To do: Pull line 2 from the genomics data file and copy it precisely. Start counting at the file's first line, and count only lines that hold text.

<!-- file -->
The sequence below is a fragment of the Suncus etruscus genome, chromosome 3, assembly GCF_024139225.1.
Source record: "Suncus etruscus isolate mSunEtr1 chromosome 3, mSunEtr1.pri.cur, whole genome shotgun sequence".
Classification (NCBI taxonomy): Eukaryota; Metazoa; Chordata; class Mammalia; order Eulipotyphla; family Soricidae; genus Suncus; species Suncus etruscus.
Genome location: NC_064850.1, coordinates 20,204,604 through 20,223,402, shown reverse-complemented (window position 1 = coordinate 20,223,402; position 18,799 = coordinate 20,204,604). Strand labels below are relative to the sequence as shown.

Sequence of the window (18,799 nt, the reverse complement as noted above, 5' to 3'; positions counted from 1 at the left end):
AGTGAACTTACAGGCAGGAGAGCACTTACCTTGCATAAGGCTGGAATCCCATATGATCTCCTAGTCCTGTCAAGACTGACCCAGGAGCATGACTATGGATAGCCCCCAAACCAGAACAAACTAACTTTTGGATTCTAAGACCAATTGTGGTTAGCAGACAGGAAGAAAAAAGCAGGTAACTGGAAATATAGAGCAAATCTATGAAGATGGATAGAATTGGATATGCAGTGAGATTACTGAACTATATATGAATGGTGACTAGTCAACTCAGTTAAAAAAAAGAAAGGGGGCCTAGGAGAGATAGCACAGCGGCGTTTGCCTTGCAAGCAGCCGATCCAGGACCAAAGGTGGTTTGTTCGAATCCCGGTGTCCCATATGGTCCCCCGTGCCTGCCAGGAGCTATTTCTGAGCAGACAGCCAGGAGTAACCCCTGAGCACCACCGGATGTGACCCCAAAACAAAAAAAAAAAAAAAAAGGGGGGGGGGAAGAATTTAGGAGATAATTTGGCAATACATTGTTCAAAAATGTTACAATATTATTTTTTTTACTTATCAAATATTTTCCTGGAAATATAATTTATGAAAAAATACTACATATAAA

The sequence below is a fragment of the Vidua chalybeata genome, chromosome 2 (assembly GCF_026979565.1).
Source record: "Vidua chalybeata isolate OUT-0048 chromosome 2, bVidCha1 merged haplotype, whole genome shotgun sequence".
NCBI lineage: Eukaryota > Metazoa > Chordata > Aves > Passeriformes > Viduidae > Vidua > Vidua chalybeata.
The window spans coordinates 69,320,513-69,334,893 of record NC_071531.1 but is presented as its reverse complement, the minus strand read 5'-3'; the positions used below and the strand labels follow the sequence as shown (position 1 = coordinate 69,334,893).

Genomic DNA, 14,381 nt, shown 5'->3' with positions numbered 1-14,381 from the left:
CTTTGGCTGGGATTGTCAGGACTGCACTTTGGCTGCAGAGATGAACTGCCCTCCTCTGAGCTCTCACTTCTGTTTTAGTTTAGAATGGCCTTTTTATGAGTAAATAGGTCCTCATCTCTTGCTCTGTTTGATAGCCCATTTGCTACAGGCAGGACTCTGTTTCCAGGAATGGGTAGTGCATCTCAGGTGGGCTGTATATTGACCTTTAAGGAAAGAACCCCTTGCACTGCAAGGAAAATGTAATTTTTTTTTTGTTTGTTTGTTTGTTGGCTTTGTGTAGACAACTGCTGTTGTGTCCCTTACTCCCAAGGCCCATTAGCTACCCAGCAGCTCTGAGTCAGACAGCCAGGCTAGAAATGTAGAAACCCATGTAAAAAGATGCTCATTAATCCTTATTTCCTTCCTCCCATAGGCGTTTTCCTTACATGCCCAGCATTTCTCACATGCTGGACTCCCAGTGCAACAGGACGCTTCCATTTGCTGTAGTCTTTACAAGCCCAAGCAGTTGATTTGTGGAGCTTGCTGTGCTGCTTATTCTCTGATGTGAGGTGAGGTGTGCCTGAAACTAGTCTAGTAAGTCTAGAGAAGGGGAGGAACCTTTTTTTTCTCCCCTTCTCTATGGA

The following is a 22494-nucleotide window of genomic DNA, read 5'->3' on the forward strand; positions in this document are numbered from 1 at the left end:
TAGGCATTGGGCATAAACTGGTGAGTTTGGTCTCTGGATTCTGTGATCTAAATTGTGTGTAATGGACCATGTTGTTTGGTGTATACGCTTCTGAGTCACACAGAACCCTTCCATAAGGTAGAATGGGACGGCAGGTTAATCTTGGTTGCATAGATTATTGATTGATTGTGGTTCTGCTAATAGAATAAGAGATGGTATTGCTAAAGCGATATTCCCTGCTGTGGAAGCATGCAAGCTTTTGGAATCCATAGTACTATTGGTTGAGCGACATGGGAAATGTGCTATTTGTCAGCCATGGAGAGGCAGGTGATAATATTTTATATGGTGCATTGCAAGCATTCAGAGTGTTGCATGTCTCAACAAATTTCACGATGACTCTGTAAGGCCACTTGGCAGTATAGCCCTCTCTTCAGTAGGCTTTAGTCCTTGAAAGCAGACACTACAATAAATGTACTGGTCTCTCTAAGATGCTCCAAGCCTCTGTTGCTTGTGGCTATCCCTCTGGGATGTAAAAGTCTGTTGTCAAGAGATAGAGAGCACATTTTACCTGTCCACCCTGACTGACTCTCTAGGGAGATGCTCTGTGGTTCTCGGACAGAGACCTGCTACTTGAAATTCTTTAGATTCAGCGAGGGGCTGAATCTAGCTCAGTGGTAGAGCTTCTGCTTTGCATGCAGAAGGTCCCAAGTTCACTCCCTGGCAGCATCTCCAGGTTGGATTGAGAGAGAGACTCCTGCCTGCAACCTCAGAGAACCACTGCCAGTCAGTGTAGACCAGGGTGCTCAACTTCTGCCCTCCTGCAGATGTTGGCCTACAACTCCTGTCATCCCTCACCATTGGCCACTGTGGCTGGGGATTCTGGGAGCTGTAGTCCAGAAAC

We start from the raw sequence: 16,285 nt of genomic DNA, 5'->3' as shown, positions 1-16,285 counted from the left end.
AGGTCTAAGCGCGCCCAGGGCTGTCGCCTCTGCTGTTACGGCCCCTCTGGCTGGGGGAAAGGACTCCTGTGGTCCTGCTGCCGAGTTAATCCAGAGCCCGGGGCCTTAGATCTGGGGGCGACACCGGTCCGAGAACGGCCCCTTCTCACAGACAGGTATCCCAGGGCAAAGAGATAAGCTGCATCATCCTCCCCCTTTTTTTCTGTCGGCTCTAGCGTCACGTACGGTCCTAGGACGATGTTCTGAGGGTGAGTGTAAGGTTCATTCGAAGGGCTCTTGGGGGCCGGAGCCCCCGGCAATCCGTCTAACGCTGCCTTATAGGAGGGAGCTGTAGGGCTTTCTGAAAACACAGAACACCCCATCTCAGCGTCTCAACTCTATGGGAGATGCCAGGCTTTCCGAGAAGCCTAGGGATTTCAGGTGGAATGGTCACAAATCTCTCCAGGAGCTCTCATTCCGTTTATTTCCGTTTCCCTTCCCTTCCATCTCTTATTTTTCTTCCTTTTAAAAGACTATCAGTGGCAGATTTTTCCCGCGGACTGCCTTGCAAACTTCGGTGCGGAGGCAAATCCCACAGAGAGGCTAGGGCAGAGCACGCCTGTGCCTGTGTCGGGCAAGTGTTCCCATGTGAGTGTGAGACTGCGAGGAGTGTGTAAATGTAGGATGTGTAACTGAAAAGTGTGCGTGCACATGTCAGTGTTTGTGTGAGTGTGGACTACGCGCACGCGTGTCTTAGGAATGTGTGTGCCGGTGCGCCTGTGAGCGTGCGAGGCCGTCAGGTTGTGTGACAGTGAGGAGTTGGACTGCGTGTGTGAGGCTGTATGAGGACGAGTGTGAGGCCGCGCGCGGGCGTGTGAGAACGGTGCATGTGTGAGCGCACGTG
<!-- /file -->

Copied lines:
Source record: "Suncus etruscus isolate mSunEtr1 chromosome 3, mSunEtr1.pri.cur, whole genome shotgun sequence".